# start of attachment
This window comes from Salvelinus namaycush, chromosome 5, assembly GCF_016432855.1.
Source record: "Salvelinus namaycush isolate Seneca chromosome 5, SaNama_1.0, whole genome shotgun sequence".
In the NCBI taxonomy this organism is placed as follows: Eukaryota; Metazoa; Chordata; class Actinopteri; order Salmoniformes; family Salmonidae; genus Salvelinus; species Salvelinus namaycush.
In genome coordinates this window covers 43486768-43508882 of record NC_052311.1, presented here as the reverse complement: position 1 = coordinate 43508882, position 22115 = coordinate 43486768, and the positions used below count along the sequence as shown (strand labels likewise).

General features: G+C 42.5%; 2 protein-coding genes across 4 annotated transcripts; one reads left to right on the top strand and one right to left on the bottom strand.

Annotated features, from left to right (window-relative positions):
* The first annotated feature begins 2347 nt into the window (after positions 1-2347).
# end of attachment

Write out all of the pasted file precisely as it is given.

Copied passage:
This window comes from Salvelinus namaycush, chromosome 5, assembly GCF_016432855.1.
Source record: "Salvelinus namaycush isolate Seneca chromosome 5, SaNama_1.0, whole genome shotgun sequence".
In the NCBI taxonomy this organism is placed as follows: Eukaryota; Metazoa; Chordata; class Actinopteri; order Salmoniformes; family Salmonidae; genus Salvelinus; species Salvelinus namaycush.
In genome coordinates this window covers 43486768-43508882 of record NC_052311.1, presented here as the reverse complement: position 1 = coordinate 43508882, position 22115 = coordinate 43486768, and the positions used below count along the sequence as shown (strand labels likewise).

General features: G+C 42.5%; 2 protein-coding genes across 4 annotated transcripts; one reads left to right on the top strand and one right to left on the bottom strand.

Annotated features, from left to right (window-relative positions):
* The first annotated feature begins 2347 nt into the window (after positions 1-2347).